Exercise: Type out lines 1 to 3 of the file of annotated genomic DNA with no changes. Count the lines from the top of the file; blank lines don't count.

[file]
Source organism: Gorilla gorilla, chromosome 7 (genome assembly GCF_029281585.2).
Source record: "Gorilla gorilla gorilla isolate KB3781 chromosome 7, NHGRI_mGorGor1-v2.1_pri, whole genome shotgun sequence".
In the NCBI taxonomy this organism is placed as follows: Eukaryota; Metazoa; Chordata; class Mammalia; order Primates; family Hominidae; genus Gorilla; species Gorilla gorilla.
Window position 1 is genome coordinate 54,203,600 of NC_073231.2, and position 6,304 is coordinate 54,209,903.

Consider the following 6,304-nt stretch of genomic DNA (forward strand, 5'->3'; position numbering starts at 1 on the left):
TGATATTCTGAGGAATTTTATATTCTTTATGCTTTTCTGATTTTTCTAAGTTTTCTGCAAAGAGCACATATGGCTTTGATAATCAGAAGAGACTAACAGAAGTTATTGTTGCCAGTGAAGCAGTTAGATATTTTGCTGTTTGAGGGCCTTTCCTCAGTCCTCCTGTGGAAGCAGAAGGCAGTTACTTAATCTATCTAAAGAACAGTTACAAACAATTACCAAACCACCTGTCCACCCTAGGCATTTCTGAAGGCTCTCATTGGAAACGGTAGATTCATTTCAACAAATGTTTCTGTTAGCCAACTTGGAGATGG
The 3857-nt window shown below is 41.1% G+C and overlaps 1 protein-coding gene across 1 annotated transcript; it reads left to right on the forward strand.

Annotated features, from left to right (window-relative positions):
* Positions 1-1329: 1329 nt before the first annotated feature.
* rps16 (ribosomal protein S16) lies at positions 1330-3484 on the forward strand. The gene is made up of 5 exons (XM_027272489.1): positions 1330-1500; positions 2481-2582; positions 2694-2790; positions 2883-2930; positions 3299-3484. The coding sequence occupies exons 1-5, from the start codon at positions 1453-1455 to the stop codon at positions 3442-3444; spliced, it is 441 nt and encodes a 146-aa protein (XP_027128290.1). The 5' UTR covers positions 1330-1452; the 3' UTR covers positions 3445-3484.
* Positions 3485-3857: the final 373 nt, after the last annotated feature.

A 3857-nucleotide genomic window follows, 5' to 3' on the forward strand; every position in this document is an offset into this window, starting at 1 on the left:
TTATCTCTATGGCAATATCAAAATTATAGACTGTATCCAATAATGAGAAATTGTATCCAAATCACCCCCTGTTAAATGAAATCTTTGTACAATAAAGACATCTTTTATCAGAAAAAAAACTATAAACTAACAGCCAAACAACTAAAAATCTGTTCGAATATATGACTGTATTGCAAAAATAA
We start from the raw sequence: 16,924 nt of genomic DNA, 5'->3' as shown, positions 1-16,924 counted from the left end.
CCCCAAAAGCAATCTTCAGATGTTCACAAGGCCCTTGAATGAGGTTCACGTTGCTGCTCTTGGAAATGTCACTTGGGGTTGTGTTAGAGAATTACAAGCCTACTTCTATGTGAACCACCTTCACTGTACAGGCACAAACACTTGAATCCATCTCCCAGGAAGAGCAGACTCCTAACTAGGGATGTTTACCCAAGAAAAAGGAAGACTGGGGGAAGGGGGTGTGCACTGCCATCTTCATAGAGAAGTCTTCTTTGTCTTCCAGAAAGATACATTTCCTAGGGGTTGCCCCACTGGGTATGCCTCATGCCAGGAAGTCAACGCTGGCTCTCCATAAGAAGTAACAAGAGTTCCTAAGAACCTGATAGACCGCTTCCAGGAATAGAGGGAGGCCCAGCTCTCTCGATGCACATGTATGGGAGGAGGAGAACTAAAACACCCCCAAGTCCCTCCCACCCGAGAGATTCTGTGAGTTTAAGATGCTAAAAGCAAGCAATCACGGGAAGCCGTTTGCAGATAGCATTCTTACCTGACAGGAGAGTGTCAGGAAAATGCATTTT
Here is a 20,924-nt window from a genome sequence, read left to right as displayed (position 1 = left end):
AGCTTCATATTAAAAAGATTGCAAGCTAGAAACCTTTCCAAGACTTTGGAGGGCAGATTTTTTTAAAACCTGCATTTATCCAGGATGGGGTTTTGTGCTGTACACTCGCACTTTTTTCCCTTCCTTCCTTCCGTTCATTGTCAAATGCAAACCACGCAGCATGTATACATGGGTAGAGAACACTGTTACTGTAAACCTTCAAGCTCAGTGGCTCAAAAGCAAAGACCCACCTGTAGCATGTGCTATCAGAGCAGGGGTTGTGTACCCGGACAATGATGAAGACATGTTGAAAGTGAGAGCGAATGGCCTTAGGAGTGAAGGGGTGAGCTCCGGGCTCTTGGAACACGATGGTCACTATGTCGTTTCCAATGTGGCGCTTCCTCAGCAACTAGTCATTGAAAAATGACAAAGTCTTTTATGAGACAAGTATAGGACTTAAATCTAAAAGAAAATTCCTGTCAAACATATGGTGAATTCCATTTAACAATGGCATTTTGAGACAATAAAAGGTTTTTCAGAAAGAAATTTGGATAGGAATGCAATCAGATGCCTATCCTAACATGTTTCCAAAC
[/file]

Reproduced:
Source organism: Gorilla gorilla, chromosome 7 (genome assembly GCF_029281585.2).
Source record: "Gorilla gorilla gorilla isolate KB3781 chromosome 7, NHGRI_mGorGor1-v2.1_pri, whole genome shotgun sequence".
In the NCBI taxonomy this organism is placed as follows: Eukaryota; Metazoa; Chordata; class Mammalia; order Primates; family Hominidae; genus Gorilla; species Gorilla gorilla.